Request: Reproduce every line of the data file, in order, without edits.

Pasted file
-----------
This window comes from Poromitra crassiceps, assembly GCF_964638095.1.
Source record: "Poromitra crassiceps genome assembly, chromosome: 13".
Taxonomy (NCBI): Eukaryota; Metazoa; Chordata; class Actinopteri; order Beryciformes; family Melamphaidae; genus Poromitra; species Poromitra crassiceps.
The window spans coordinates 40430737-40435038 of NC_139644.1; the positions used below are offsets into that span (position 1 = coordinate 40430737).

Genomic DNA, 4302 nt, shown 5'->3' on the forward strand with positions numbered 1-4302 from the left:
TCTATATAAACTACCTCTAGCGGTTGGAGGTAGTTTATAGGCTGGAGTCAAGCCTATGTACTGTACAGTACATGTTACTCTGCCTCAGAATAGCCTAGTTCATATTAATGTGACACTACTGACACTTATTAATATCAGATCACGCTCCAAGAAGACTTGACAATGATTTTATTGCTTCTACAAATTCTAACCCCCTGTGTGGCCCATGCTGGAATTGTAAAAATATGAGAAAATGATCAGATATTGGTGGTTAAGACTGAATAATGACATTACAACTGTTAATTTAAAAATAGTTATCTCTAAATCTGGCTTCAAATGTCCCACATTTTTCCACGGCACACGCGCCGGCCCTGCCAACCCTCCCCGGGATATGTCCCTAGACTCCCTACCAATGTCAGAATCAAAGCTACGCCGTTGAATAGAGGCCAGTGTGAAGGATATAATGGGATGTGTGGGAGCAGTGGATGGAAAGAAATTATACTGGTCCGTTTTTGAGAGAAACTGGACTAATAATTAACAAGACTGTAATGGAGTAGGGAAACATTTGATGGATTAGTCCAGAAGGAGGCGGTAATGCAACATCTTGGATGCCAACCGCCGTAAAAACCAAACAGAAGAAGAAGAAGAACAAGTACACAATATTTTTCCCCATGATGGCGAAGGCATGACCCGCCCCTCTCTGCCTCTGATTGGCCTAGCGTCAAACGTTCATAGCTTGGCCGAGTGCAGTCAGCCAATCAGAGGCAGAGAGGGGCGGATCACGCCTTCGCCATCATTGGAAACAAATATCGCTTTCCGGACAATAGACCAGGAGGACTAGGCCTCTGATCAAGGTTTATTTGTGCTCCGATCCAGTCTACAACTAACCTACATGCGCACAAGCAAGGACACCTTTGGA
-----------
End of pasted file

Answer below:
This window comes from Poromitra crassiceps, assembly GCF_964638095.1.
Source record: "Poromitra crassiceps genome assembly, chromosome: 13".
Taxonomy (NCBI): Eukaryota; Metazoa; Chordata; class Actinopteri; order Beryciformes; family Melamphaidae; genus Poromitra; species Poromitra crassiceps.
The window spans coordinates 40430737-40435038 of NC_139644.1; the positions used below are offsets into that span (position 1 = coordinate 40430737).

Genomic DNA, 4302 nt, shown 5'->3' on the forward strand with positions numbered 1-4302 from the left:
TCTATATAAACTACCTCTAGCGGTTGGAGGTAGTTTATAGGCTGGAGTCAAGCCTATGTACTGTACAGTACATGTTACTCTGCCTCAGAATAGCCTAGTTCATATTAATGTGACACTACTGACACTTATTAATATCAGATCACGCTCCAAGAAGACTTGACAATGATTTTATTGCTTCTACAAATTCTAACCCCCTGTGTGGCCCATGCTGGAATTGTAAAAATATGAGAAAATGATCAGATATTGGTGGTTAAGACTGAATAATGACATTACAACTGTTAATTTAAAAATAGTTATCTCTAAATCTGGCTTCAAATGTCCCACATTTTTCCACGGCACACGCGCCGGCCCTGCCAACCCTCCCCGGGATATGTCCCTAGACTCCCTACCAATGTCAGAATCAAAGCTACGCCGTTGAATAGAGGCCAGTGTGAAGGATATAATGGGATGTGTGGGAGCAGTGGATGGAAAGAAATTATACTGGTCCGTTTTTGAGAGAAACTGGACTAATAATTAACAAGACTGTAATGGAGTAGGGAAACATTTGATGGATTAGTCCAGAAGGAGGCGGTAATGCAACATCTTGGATGCCAACCGCCGTAAAAACCAAACAGAAGAAGAAGAAGAACAAGTACACAATATTTTTCCCCATGATGGCGAAGGCATGACCCGCCCCTCTCTGCCTCTGATTGGCCTAGCGTCAAACGTTCATAGCTTGGCCGAGTGCAGTCAGCCAATCAGAGGCAGAGAGGGGCGGATCACGCCTTCGCCATCATTGGAAACAAATATCGCTTTCCGGACAATAGACCAGGAGGACTAGGCCTCTGATCAAGGTTTATTTGTGCTCCGATCCAGTCTACAACTAACCTACATGCGCACAAGCAAGGACACCTTTGGA